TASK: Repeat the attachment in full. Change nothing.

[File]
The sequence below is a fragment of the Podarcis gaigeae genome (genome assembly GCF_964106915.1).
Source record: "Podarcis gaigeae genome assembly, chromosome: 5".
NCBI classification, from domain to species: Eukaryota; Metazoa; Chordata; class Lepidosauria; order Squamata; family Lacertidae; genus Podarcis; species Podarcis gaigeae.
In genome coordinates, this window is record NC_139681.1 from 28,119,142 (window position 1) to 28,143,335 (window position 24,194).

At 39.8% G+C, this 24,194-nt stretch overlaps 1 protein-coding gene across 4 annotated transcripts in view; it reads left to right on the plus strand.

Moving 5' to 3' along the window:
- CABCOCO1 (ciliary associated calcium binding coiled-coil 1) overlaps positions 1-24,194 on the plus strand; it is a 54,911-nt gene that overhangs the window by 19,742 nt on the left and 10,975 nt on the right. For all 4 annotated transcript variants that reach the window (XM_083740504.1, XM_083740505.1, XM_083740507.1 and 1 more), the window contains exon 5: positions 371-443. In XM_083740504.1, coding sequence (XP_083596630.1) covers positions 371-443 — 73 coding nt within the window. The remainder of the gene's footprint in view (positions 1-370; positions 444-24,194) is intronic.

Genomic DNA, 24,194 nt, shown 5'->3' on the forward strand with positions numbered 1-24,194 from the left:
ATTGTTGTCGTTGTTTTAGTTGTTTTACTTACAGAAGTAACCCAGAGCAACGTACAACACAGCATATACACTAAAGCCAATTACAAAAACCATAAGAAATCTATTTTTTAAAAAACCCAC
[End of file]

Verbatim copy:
The sequence below is a fragment of the Podarcis gaigeae genome (genome assembly GCF_964106915.1).
Source record: "Podarcis gaigeae genome assembly, chromosome: 5".
NCBI classification, from domain to species: Eukaryota; Metazoa; Chordata; class Lepidosauria; order Squamata; family Lacertidae; genus Podarcis; species Podarcis gaigeae.
In genome coordinates, this window is record NC_139681.1 from 28,119,142 (window position 1) to 28,143,335 (window position 24,194).

At 39.8% G+C, this 24,194-nt stretch overlaps 1 protein-coding gene across 4 annotated transcripts in view; it reads left to right on the plus strand.

Moving 5' to 3' along the window:
- CABCOCO1 (ciliary associated calcium binding coiled-coil 1) overlaps positions 1-24,194 on the plus strand; it is a 54,911-nt gene that overhangs the window by 19,742 nt on the left and 10,975 nt on the right. For all 4 annotated transcript variants that reach the window (XM_083740504.1, XM_083740505.1, XM_083740507.1 and 1 more), the window contains exon 5: positions 371-443. In XM_083740504.1, coding sequence (XP_083596630.1) covers positions 371-443 — 73 coding nt within the window. The remainder of the gene's footprint in view (positions 1-370; positions 444-24,194) is intronic.

Genomic DNA, 24,194 nt, shown 5'->3' on the forward strand with positions numbered 1-24,194 from the left:
ATTGTTGTCGTTGTTTTAGTTGTTTTACTTACAGAAGTAACCCAGAGCAACGTACAACACAGCATATACACTAAAGCCAATTACAAAAACCATAAGAAATCTATTTTTTAAAAAACCCAC